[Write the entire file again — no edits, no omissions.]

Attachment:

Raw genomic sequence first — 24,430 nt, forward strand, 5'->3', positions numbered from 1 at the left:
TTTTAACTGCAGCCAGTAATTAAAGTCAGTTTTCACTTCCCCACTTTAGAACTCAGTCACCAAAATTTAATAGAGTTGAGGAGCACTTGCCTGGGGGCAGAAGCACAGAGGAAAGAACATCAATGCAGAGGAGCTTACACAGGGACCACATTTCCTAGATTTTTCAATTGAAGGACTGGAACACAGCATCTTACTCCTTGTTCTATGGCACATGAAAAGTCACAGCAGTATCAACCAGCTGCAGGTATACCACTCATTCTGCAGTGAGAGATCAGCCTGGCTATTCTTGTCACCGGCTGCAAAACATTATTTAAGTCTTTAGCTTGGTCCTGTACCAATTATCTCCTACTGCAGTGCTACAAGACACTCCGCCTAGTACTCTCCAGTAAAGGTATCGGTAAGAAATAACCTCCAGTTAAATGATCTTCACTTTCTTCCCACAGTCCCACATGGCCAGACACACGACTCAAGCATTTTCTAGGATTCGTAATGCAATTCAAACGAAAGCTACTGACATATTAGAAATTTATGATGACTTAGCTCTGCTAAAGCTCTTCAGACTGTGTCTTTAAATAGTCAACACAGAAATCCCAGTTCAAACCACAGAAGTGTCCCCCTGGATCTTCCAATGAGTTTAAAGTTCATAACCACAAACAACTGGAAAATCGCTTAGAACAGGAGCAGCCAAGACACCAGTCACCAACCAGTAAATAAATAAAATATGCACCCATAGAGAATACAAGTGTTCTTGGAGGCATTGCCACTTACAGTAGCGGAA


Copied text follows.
Raw genomic sequence first — 24,430 nt, forward strand, 5'->3', positions numbered from 1 at the left:
TTTTAACTGCAGCCAGTAATTAAAGTCAGTTTTCACTTCCCCACTTTAGAACTCAGTCACCAAAATTTAATAGAGTTGAGGAGCACTTGCCTGGGGGCAGAAGCACAGAGGAAAGAACATCAATGCAGAGGAGCTTACACAGGGACCACATTTCCTAGATTTTTCAATTGAAGGACTGGAACACAGCATCTTACTCCTTGTTCTATGGCACATGAAAAGTCACAGCAGTATCAACCAGCTGCAGGTATACCACTCATTCTGCAGTGAGAGATCAGCCTGGCTATTCTTGTCACCGGCTGCAAAACATTATTTAAGTCTTTAGCTTGGTCCTGTACCAATTATCTCCTACTGCAGTGCTACAAGACACTCCGCCTAGTACTCTCCAGTAAAGGTATCGGTAAGAAATAACCTCCAGTTAAATGATCTTCACTTTCTTCCCACAGTCCCACATGGCCAGACACACGACTCAAGCATTTTCTAGGATTCGTAATGCAATTCAAACGAAAGCTACTGACATATTAGAAATTTATGATGACTTAGCTCTGCTAAAGCTCTTCAGACTGTGTCTTTAAATAGTCAACACAGAAATCCCAGTTCAAACCACAGAAGTGTCCCCCTGGATCTTCCAATGAGTTTAAAGTTCATAACCACAAACAACTGGAAAATCGCTTAGAACAGGAGCAGCCAAGACACCAGTCACCAACCAGTAAATAAATAAAATATGCACCCATAGAGAATACAAGTGTTCTTGGAGGCATTGCCACTTACAGTAGCGGAA